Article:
Of course it is easier to say what we should not do, than what we should do. So in these remarks I want to draw some lessons for what we should do differently:

1. Regulate Financial Markets

The Great Depression, for those who haven’t studied history, was caused by a lack of government regulation. Then, just like now, the vast majority of businessmen strongly resisted any attempt at government regulation.

Then, after the banks sent themselves bankrupt through unregulated speculation with their clients’ funds, the bankers tried to pretend that it wasn’t their fault.

The 1929 stock market crash triggered an economic tsunami that all but flattened America. Just like now, it was the ordinary people that bore the brunt of the crash and the depression that followed it.

And, as if the crash itself wasn’t bad enough, the government still refused to intervene, so the situation got worse. Bank after bank collapsed, along with the millions of families who had entrusted those bankers with their life savings.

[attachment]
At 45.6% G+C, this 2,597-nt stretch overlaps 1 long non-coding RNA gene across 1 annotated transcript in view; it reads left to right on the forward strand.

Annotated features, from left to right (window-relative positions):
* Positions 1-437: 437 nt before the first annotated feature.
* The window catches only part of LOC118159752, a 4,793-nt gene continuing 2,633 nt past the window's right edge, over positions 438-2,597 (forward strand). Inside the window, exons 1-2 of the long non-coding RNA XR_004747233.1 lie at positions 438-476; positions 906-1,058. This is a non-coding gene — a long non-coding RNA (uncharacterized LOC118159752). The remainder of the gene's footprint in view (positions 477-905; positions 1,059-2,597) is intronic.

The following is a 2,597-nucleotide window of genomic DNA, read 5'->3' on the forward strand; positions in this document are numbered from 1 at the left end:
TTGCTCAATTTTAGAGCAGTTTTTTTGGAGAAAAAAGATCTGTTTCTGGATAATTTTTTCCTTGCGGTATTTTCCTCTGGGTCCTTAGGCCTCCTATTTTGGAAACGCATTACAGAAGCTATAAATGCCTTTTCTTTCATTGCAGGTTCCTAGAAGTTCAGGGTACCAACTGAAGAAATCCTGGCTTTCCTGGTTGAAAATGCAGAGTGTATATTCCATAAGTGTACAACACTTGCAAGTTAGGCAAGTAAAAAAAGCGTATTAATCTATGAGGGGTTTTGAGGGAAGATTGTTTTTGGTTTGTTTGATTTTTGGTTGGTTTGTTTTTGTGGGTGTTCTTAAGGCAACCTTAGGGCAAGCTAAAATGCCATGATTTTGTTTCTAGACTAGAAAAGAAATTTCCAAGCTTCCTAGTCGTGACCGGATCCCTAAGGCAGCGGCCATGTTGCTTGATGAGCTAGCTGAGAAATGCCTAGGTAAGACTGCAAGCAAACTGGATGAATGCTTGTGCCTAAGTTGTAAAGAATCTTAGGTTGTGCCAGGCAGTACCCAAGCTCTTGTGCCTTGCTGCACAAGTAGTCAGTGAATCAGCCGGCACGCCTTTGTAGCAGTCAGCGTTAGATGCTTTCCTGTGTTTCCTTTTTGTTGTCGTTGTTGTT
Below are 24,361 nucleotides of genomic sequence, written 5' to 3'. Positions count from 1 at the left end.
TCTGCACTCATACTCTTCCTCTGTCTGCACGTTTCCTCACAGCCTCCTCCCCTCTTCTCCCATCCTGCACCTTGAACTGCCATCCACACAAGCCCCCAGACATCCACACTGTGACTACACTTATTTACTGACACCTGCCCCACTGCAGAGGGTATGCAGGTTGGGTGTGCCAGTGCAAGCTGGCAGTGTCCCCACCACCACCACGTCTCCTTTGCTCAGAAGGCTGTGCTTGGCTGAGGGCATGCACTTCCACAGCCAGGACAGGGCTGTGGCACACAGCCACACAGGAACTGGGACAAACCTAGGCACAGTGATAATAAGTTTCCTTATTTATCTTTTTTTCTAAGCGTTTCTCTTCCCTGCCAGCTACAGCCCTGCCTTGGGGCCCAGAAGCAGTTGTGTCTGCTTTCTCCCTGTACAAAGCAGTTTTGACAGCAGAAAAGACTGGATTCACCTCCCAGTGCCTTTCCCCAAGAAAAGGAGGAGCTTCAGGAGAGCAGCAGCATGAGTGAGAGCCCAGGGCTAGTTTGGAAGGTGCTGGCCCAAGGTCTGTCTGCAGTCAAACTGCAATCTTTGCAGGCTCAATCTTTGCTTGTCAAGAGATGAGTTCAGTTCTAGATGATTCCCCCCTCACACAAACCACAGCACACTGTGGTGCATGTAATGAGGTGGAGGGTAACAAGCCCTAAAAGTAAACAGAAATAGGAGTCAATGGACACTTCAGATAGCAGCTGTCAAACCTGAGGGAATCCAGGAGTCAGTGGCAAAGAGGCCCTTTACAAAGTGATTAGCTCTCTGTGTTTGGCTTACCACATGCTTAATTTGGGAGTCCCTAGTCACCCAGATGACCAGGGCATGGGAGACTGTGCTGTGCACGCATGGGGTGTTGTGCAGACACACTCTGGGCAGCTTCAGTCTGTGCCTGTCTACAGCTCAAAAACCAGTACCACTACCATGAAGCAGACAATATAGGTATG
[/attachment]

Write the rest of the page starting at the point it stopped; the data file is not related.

By 1933, 11,000 of the United States’ 25,000 banks had failed. That’s nearly half.

People had no money, so they couldn’t buy manufactured goods. Because people stopped buying manufactured goods, factories closed down. Because factories closed down, workers got fired. Because workers got fired, they couldn’t buy manufactured goods.

And so it went on, and on, and on, until, by 1933, nearly 13 million Americans were unemployed. That was a quarter of the total workforce.

And what was the government’s response: <u>nothing</u>. Why? Because the government was intensely opposed to any kind of regulation of big business – the same view as many of the people in this room.